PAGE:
Home > The Scene

Kathrine Switzer shares her 2018 running goal

Kathrine Switzer just turned 71 and announced her running goal for 2018

Kathrine Switzer
Kathrine Switzer
Photo: Kelly Doyle.

Kathrine Switzer, arguably the most inspirational woman in the running world, has yet another big running goal she’s setting out to achieve. For most, January is the time for goal setting, self-evaluation and revamping the running routine. It’s important to note that elites and running icons do the exact same thing. 

RELATED: VIDEO: B.A.A. officially retires Kathrine Switzer’s 1967 Boston Marathon race number

Switzer, who is most famously known for being the first woman to complete the Boston Marathon with an official bib, recently turned 71 and she has her heart set on running another marathon in 2018 – and it’s a big one. In a recent interview with Runner’s World, she revealed that she will be training for and running the London Marathon.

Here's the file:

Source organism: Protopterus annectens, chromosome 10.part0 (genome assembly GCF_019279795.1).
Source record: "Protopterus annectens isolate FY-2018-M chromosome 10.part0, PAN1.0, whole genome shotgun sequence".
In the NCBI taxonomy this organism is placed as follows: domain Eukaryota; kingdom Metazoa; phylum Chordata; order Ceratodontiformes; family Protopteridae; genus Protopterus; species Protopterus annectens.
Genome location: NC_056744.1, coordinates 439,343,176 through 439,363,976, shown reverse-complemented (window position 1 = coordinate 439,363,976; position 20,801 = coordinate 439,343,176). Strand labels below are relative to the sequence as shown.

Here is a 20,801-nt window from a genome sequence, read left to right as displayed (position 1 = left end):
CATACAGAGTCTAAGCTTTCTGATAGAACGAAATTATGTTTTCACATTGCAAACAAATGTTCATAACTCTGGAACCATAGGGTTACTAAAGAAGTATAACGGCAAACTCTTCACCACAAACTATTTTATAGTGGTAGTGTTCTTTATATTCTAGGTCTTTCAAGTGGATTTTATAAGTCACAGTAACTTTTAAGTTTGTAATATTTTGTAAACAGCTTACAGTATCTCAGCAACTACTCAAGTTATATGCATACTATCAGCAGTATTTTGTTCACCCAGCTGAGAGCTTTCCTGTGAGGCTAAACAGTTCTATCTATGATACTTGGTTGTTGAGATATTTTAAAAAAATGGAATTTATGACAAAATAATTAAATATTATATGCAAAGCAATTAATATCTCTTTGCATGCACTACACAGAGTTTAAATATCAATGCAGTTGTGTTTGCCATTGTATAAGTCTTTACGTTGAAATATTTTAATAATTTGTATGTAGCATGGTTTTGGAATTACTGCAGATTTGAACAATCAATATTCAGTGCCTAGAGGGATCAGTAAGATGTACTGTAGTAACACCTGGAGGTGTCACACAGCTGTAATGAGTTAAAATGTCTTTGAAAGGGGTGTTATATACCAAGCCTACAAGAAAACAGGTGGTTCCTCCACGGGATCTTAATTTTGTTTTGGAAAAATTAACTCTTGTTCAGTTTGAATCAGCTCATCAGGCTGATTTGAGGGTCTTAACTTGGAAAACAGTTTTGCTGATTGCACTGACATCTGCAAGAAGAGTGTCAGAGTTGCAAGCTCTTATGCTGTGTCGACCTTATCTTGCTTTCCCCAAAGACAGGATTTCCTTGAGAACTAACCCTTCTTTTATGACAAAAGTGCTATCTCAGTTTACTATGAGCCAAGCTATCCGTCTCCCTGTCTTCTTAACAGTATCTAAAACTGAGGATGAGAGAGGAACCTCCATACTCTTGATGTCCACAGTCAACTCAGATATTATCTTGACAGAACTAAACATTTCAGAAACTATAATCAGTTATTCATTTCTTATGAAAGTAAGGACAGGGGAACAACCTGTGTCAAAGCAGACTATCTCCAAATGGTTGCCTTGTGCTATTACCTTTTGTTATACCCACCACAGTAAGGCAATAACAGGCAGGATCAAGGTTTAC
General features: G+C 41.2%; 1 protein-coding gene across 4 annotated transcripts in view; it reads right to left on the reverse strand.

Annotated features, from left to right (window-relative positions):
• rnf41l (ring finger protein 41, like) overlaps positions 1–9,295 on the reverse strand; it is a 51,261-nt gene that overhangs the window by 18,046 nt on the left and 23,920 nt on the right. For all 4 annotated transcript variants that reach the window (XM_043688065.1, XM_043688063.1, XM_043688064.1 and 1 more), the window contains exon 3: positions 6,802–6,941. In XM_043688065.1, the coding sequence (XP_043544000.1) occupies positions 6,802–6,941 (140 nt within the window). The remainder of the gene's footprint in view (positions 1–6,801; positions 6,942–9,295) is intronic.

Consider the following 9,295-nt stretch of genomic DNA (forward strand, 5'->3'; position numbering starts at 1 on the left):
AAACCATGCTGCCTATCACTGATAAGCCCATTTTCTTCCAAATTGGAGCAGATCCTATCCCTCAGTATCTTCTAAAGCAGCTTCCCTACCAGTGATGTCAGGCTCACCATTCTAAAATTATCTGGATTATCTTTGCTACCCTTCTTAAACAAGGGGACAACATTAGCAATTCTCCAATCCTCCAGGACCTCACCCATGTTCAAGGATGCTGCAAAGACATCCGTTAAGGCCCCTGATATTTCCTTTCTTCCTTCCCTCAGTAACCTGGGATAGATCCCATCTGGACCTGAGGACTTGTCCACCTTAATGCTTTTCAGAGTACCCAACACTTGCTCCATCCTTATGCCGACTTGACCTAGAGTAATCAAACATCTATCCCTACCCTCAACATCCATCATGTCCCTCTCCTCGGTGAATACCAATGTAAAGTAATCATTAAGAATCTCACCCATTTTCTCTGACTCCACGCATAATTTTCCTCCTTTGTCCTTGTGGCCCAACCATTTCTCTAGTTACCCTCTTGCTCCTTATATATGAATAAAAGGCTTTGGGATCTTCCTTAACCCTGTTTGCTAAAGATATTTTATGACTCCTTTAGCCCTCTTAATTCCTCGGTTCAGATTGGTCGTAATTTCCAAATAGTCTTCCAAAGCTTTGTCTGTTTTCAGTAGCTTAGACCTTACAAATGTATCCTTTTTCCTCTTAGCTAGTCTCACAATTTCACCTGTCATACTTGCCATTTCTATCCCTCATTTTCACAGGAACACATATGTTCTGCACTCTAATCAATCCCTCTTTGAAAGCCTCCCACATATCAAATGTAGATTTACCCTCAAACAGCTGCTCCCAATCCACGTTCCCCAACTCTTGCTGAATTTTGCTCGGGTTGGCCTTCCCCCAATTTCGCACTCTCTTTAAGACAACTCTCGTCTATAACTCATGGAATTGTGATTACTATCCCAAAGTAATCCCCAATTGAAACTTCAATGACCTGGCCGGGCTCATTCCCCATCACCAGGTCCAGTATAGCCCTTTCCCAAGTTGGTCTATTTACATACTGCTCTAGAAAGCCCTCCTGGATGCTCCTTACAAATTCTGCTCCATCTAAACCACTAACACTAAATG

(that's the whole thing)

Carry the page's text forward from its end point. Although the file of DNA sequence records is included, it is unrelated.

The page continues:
Not only is the London Marathon a big deal in the running scene (it’s a prestigious, well-attended race and one of the Abbott World Marathon Majors) but Switzer also has a personal connection. As an advocate for female runners, Switzer has spent much of her life making the sport more friendly for women. In 1980, she put on an Avon Marathon in London. “But I’ve never run it myself,” she told Runner’s World.

Her most recent marathon was the New York City Marathon which she ran this past fall. Prior to that, Switzer ran the Boston Marathon last spring as a way to celebrate the 50 year anniversary of the day she took to the course despite the fact that women were not allowed to run. 

Switzer has made her whole career about bettering the lives of other women. Her organization 261 Fearless (the name is a nod to her bib number from the 1967 Boston Marathon) is an initiative that seeks to empower women and give them the confidence to take control of their lives through the freedom that running grants. She will continue to grow this community in 2018. 

One final goal that she shared in the interview: “And, of course, to run until I drop.”